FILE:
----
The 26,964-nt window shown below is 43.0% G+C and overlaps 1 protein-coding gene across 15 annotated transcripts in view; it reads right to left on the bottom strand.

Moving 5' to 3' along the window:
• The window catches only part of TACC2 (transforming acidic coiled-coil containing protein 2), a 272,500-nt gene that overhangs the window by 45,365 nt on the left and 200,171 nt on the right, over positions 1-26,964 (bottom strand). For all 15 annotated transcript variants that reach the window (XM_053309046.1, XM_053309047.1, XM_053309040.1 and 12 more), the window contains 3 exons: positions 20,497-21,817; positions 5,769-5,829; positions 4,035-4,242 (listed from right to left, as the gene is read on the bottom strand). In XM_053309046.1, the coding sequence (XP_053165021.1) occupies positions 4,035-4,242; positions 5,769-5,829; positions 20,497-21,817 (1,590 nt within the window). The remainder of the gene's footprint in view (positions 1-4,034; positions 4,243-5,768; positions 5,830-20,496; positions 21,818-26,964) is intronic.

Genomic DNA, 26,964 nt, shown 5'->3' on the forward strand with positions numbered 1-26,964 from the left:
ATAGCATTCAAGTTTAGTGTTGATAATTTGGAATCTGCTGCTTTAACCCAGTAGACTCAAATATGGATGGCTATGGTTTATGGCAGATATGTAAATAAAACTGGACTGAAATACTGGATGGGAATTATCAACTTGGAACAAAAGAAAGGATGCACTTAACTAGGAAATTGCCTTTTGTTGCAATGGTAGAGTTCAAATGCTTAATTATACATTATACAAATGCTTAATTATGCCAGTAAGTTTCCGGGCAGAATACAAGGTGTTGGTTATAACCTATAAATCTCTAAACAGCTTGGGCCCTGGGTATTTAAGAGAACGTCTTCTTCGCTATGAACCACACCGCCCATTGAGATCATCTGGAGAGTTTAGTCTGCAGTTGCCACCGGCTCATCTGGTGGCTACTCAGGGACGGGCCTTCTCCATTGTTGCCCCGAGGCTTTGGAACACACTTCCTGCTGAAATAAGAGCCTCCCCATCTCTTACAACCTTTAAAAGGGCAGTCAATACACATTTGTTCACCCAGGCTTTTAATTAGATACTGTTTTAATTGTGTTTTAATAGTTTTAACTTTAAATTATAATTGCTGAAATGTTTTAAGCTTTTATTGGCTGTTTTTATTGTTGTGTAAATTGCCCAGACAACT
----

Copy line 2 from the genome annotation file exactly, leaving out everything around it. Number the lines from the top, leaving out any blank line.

Moving 5' to 3' along the window: